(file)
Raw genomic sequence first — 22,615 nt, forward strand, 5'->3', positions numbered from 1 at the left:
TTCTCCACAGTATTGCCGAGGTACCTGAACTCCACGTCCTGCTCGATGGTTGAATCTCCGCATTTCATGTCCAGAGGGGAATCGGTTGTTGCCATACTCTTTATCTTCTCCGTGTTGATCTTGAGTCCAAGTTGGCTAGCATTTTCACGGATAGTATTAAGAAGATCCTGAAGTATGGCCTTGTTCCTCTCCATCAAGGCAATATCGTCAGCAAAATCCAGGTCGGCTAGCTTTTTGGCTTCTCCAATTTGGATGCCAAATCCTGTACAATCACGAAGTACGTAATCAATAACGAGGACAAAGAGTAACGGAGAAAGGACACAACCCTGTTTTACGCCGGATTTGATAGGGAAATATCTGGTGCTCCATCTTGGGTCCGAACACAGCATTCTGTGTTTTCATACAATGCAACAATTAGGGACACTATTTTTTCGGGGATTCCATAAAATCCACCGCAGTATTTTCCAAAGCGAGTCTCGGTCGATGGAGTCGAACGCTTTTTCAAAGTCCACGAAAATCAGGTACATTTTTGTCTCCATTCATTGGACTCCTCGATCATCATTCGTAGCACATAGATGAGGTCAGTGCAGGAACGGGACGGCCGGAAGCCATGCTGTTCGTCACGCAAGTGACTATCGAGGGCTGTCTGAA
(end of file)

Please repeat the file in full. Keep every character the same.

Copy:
Raw genomic sequence first — 22,615 nt, forward strand, 5'->3', positions numbered from 1 at the left:
TTCTCCACAGTATTGCCGAGGTACCTGAACTCCACGTCCTGCTCGATGGTTGAATCTCCGCATTTCATGTCCAGAGGGGAATCGGTTGTTGCCATACTCTTTATCTTCTCCGTGTTGATCTTGAGTCCAAGTTGGCTAGCATTTTCACGGATAGTATTAAGAAGATCCTGAAGTATGGCCTTGTTCCTCTCCATCAAGGCAATATCGTCAGCAAAATCCAGGTCGGCTAGCTTTTTGGCTTCTCCAATTTGGATGCCAAATCCTGTACAATCACGAAGTACGTAATCAATAACGAGGACAAAGAGTAACGGAGAAAGGACACAACCCTGTTTTACGCCGGATTTGATAGGGAAATATCTGGTGCTCCATCTTGGGTCCGAACACAGCATTCTGTGTTTTCATACAATGCAACAATTAGGGACACTATTTTTTCGGGGATTCCATAAAATCCACCGCAGTATTTTCCAAAGCGAGTCTCGGTCGATGGAGTCGAACGCTTTTTCAAAGTCCACGAAAATCAGGTACATTTTTGTCTCCATTCATTGGACTCCTCGATCATCATTCGTAGCACATAGATGAGGTCAGTGCAGGAACGGGACGGCCGGAAGCCATGCTGTTCGTCACGCAAGTGACTATCGAGGGCTGTCTGAA